Beauty of the Baroque
John DOWLAND (1563 – 1626)
1. Come again: sweet love doth now invite [2:42]
2. What if I never speed? [2:31]
George Frideric HANDEL (1685 – 1759)
3. Ombra mai fu (Serse) [2:54]
4. Let the bright Seraphim (Samson)¹ [5:34]
Henry PURCELL (1659 – 1695)
5. Thy hand, Belinda ... When I am laid in earth (Dido’s lament (Dido and Aeneas)) [5:07]
George Frideric HANDEL
6. Heart, the seat of soft delight (Acis and Galatea) [4:10]
Claudio MONTEVERDI (1567 – 1643)
7. Pur ti miro (L’incoronazione di Poppea)* [4:35]
8. Quel sguardo sdegnosetto (Scherzi musicale) [3:01]
George Frideric HANDEL
9. Io t’abbraccio (Rodelinda)* [6:53]
10. Guardian angels, oh, protect me (The Triumph of Time and Truth) [5:59]
Giovanni Battista PERGOLESI (1710 – 1736)
11. Stabat Mater (Stabat Mater)* [3:56]
Johann Sebastian BACH (1685 – 1750)
12. Sich üben im Leben (Cantata “Weichet nur, betrübte Schatten”, BWV 202)² [4:38]
13. Schafe können sicher weiden (Cantata “Was mir behagt, ist nur die muntre Jagd!” BWV 208) [4:46]
Danielle de Niese (soprano), Andreas Scholl (counter-tenor)*
Mark Bennett (trumpet)¹, Katharina Sprerckelsen (oboe)²
The English Concert/Harry Bicket
rec. St Jude-on-the-Hill, Hampstead Garden Suburb, London, 12-16 August 2010; Les Dominicains de Haute-Alsace, France, 24 January 2011 (7)
Sung texts and English, German and French translations enclosed
DECCA 478 2260 [56:50]
I admired Danielle de Niese’s Handel disc a lot but had reservations concerning her choice of arias some of which were too taxing. I had more serious misgivings when her Mozart arias CD came out though on the whole it was still recommendable. Now she has returned to the Baroque with this collection of lollipops and songs and arias that have, to a large extent, been fairly often recorded.
I still admire her beautiful voice and charming delivery. Among the highlights are a lively and dramatic Let the bright Seraphim from Samson with springy orchestral playing and excellent trumpet work from Mark Bennett. Then there’s the aria from Acis and Galatea where she radiates charm, and the two concluding Bach arias, of which Sich üben im Lieben is lovely. Guardian angels is no doubt gloriously sung but I hankered after softer nuances, and Ombra mai fu from Serse, devoid of its recitative is somewhat low for de Niese. Dido’s lament, this time with recitative, is involved and deeply felt – maybe a deeper voice would have brought greater dignity.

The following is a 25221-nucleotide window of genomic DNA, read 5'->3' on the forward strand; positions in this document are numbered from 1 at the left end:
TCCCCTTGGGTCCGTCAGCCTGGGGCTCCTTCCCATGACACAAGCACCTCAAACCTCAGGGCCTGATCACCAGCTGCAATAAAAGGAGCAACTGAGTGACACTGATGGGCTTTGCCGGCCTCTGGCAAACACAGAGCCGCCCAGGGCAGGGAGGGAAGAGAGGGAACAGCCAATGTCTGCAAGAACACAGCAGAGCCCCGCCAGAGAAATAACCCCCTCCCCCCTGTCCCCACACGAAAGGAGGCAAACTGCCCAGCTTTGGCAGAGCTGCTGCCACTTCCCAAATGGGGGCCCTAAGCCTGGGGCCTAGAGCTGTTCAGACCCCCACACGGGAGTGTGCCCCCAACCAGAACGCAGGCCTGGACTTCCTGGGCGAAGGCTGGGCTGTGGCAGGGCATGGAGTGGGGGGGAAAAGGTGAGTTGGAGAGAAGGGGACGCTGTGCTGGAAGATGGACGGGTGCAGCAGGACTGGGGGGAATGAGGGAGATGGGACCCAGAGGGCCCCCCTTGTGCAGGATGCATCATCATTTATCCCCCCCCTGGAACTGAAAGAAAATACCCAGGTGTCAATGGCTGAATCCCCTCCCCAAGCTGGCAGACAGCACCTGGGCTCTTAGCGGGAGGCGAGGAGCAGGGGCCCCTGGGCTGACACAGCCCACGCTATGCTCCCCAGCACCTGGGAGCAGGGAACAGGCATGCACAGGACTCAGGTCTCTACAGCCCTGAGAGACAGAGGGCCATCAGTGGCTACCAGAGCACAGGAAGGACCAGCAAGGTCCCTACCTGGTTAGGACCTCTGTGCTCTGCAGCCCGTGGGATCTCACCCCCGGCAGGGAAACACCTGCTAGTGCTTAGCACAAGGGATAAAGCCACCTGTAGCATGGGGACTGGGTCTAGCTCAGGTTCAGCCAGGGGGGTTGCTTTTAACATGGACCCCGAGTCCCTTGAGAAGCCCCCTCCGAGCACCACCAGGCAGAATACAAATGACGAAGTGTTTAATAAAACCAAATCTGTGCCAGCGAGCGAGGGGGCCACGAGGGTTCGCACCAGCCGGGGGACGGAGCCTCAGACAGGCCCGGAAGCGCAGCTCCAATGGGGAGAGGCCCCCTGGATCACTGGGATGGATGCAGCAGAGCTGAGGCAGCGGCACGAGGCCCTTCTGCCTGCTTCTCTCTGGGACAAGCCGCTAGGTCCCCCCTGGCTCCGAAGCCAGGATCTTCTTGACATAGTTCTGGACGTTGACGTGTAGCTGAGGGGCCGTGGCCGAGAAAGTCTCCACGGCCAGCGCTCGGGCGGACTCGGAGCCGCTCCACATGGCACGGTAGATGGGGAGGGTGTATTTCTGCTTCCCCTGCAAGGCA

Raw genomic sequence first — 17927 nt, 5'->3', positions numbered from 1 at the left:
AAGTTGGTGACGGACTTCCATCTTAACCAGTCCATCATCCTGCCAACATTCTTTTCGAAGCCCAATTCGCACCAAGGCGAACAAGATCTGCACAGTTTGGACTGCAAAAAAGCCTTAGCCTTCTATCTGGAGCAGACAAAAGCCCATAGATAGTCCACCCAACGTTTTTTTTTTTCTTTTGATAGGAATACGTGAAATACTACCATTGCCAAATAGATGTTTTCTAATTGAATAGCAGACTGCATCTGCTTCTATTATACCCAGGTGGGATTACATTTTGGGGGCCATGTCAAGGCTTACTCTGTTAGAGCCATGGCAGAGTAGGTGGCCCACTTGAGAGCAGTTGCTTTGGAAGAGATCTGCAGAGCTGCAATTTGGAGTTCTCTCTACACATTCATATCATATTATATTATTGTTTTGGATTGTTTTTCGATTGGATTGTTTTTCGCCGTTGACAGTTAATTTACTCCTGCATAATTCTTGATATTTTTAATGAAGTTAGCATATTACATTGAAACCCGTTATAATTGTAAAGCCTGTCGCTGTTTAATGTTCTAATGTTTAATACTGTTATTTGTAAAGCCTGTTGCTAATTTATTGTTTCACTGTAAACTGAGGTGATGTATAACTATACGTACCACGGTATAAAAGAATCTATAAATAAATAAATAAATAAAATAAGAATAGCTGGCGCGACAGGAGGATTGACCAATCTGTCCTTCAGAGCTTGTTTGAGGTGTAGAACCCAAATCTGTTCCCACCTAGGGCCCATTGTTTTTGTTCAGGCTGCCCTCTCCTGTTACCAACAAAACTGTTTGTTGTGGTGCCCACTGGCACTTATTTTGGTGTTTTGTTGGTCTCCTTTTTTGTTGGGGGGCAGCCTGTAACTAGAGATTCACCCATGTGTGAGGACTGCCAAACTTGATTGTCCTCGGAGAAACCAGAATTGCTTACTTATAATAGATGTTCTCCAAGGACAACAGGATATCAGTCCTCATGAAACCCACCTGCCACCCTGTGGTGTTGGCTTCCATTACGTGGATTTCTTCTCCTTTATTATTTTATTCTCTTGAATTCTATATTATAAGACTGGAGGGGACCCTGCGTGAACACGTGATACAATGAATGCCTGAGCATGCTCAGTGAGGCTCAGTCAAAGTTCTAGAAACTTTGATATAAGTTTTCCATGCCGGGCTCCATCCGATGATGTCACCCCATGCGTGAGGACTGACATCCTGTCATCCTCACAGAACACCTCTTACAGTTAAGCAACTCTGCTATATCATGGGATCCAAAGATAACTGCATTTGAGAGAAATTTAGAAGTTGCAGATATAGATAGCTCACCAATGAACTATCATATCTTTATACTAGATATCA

The Dowland songs are sung with a good feel for the lyrics, but we have become used to hearing them with a straighter voice; her vibrato is a mite too wide in this case. Quel sguardo sdegnosetto by Monteverdi is made to swing. It is well sung, some unsteadiness apart and de Niese’s singing has ‘face’.
As is often the case with recitals nowadays there is a guest artist. Andreas Scholl has been invited de Niese for three duets and these have some claims to be among the best, too. Pur ti miro, the concluding duet from Monteverdi’s L’incoronazione di Poppea, is no longer thought to have been composed by Monteverdi – some scholars suggest Cavalli – but whoever wrote it, it is a fine piece and is ravishingly sung here. The Rodelinda duet is certainly one of Handel’s finest creations and Pergolesi’s Stabat Mater must also be counted among the young maestro’s best things. It was written in 1736, the year of his death. One of several brilliant talents who had to leave this mundane world too early. What would have become of him in just ten years’ time?
Harry Bicket has been at the head of the English Concert since September 2007 but he worked with the orchestra as harpsichordist as early as 1984, so no wonder there is excellent rapport between them. The playing here couldn’t be more accomplished.
A somewhat mixed bag, then, but there is such freshness and charm in whatever Danielle de Niese does that in the end one capitulates.
A somewhat mixed bag but there is such freshness and charm here that in the end one capitulates.